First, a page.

A dear family member passed away last week, and some of the activity required to deal with the affairs of the estate has fallen to my Mom.
Observing my Mom deal with these issues during a time of already heightened stress reminded me of how important it is for just about everyone to craft and execute a well-thought out estate plan.
In this term “craft and execute,” it is important to stress the importance of following through on the execution step of a comprehensive estate plan, especially if the plan involves a living trust. This step is often called funding.
A living trust can be a very effective estate and financial planning tool; these documents allow a family to do customized financial planning based upon individual family member needs, and in many cases a trust also can help a family avoid the expensive probate process.
Once created, however, if a trust is not funded it will be far less effective in achieving the family’s objectives. To fund a trust, family assets must be retitled to reflect trust ownership.
Bank accounts can be retitled with new signature cards, a trustee certification and copies of the title page and signature pages of the trust document. Most of the time the bank manager will assist with this process.
Investment accounts involve a similar process, although most firms require new accounts to be established in the name of the trust. Existing individual or joint account assets are then transferred to the new trust account.
Stocks held in certificate form require a stock power, which must include a Medallion guarantee stamp. These special stamps are typically maintained by investment firm principals and sometimes bank managers. Stocks held in company DRIP plans involve a similar process.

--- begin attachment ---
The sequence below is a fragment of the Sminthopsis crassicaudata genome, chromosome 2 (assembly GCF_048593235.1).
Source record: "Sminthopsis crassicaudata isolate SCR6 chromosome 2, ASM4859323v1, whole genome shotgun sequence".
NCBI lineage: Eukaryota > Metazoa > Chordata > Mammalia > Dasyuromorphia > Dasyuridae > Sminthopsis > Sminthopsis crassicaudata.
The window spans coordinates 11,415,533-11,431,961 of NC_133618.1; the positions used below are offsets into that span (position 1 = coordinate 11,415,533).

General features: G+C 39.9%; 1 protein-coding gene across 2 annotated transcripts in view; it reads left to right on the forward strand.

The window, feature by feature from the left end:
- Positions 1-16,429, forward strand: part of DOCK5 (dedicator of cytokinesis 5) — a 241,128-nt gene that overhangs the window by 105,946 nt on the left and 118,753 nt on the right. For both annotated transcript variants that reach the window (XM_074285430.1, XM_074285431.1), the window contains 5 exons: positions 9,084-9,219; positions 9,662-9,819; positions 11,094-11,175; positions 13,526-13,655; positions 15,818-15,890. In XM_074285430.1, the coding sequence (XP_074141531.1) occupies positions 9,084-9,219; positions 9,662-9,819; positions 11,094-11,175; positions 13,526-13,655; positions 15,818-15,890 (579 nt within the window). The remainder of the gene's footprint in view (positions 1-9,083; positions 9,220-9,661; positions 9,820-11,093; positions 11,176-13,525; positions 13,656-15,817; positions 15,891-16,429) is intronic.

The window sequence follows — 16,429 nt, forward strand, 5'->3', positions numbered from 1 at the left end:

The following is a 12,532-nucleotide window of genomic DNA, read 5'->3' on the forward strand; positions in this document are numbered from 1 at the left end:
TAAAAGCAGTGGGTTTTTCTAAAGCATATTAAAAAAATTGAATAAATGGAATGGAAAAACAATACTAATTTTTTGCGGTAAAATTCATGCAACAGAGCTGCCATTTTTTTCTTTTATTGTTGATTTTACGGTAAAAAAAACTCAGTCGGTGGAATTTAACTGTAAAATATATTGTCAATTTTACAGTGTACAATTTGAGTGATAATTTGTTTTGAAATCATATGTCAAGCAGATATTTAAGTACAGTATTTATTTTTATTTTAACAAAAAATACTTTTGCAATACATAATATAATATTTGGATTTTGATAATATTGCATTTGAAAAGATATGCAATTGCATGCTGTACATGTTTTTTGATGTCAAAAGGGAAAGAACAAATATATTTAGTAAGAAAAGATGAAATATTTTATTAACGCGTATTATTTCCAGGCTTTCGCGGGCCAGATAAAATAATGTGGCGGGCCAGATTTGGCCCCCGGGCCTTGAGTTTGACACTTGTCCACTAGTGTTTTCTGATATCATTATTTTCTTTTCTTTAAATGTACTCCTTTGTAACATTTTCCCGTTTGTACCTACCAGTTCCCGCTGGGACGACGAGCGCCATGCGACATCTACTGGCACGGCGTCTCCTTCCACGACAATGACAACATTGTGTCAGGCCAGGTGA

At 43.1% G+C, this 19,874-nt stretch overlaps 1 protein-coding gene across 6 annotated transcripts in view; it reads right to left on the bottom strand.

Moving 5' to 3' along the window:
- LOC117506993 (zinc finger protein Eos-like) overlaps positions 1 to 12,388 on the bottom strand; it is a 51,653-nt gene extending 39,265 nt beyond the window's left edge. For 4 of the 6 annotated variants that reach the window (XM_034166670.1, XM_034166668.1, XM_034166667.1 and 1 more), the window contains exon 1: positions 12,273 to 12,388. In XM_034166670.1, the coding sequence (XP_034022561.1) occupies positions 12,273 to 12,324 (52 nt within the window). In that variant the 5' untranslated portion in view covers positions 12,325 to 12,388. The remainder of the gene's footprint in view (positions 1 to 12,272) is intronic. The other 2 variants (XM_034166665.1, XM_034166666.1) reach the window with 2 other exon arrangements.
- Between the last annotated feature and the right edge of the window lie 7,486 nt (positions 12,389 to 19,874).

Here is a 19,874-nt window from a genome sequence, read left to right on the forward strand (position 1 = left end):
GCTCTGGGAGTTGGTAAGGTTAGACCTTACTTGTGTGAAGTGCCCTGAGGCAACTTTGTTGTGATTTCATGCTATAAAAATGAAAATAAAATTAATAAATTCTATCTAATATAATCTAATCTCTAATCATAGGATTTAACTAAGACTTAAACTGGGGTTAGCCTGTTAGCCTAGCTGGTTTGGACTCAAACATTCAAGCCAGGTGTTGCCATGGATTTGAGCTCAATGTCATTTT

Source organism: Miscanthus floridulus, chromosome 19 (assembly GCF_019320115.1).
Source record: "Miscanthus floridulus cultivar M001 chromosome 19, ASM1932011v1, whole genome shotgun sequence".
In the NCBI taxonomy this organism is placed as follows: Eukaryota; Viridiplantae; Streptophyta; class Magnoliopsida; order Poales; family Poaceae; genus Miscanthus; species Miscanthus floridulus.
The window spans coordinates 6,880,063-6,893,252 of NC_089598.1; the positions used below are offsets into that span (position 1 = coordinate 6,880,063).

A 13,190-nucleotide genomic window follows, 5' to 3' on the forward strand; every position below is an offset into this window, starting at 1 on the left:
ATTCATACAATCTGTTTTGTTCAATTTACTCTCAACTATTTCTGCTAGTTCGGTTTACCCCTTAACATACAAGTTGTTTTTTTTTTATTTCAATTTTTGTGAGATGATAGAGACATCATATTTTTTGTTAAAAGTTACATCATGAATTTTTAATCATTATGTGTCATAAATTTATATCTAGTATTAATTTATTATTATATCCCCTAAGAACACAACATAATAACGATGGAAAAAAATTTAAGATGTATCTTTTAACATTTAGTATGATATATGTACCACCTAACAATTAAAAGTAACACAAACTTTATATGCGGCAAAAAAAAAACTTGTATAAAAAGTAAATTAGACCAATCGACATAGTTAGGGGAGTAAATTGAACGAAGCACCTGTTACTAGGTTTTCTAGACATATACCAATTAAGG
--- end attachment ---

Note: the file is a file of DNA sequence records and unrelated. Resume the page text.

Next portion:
Savings bonds can be retitled using a specific form found at www.savingsbond.gov. The form also requires a Medallion guarantee stamp and the process takes about eight weeks.
Real estate is typically transferred into a trust by having an attorney prepare a new deed, and personal property such as jewelry or firearms can be willed to the trust, or better yet be transferred before death using an Assignment of Personal Property document.
Interests in closely held private company stock or partnerships can often times be re-deeded to the trust as well if it is allowed in the entities operating agreement. You might want to get the help of an attorney with these issues.
When it comes to life insurance the most common funding method is to designate the trust as the beneficiary of the policy using a change of beneficiary form.
Finally, many families in Northwest Indiana hold a large portion of their liquid assets in retirement account such as IRAs. There can be serious tax ramifications to funding decisions involving these accounts (and annuities); it is smart to get some qualified advice before making changes in this regard.